Land Disjunctions; A historical survey

Detta är en Master-uppsats från KTH/Fastigheter och byggande


Parcelling was a land divison institution that was used intensively in Sweden during the years 1827-1928. The parcelling consisted of one person selling a certain, decided piece of land to another. The deal was sealed with a simple contract. Whilst the seller was a member of the villages commonities and his land was assigned a quantity in the village, and he was bound to pay tax responding to that quantity, the sold parcel was not. In order not to reduce the land owners taxability, the buyer was therefore required to pay an annual fee to the seller.

This fee was to be approved by the county administration, and the buyer also had to apply for Title Deed to have the transfer approved. These approvals were for a long time the only points of control toward parcelling. Involvement of a land surveyor was not a required part of the parcelling process until year 1918.

Parcelling was terminated in 1928, but the parcels created before then are independent real estate units just like any other. This means that they sometimes are affected by land regulations and surveys just like any other real estate.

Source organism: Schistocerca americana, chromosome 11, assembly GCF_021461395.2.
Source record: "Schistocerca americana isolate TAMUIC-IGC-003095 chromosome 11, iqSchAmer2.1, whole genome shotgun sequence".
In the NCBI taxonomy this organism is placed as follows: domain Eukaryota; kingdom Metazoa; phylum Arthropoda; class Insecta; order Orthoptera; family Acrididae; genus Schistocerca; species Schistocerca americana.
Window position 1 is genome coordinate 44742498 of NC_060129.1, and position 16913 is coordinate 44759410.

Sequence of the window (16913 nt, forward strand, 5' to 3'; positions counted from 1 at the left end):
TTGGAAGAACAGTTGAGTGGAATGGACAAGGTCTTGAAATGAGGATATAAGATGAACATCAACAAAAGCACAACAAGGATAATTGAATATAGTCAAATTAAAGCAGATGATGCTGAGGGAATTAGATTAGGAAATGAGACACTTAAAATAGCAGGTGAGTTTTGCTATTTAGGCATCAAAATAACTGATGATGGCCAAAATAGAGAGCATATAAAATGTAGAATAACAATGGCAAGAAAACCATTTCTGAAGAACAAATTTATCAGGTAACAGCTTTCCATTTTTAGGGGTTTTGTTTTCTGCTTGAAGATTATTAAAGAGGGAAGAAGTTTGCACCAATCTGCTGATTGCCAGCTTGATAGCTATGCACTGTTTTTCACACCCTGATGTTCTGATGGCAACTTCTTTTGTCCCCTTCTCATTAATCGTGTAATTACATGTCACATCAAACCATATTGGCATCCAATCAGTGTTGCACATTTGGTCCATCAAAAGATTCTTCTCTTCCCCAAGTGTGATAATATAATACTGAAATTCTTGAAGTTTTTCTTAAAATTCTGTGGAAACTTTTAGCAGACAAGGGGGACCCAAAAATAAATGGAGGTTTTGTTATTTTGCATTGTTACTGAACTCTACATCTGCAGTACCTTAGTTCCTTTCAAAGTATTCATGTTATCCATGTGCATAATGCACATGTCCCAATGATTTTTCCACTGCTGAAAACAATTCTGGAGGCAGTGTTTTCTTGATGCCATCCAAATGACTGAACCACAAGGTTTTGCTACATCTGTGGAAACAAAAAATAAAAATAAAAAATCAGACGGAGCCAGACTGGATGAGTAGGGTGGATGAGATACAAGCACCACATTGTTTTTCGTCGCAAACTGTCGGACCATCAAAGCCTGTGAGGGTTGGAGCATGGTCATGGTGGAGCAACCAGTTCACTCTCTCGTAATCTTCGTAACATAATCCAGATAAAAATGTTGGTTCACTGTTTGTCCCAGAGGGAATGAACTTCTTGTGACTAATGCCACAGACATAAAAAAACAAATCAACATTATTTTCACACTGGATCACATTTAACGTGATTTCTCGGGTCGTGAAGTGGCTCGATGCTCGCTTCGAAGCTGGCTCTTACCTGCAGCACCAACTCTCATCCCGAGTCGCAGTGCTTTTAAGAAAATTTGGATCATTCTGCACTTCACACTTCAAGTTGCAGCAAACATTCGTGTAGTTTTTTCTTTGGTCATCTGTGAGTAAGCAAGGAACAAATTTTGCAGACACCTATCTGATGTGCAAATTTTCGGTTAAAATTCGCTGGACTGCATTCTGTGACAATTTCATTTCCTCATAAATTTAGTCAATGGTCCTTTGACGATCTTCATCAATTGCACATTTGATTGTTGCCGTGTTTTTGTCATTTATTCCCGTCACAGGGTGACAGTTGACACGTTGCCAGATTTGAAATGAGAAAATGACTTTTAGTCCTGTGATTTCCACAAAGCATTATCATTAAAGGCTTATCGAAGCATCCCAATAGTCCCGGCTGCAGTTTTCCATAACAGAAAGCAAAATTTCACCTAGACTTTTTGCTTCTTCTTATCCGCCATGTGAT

When investigating the contents of these parcels the contract, past claims and other factors shall be used, to search out the initial purpose of the transfer. The contract that seller and buyer signed is the main source of evidence.

Unfortunately, the contracts do not always answer the questions that may arise over time. Maps were not always made, and even when they were, they might have disappeared over time or simply be unspecific. What then remains are past claims and other circumstances to provide clues about what the purpose may once have been.

The questions that arise when a parcel is to be investigated often concern its borders, wether water was included, fishing rights as well as other rights and commonities. The issue of water for these parcels has been particularly contentious. Legal practice has concluded that there are no presumptions, although such have been suggested and sometimes applied. There are however a number of scenarios where water and fishing in principle can be considered to have been part of the transfer.

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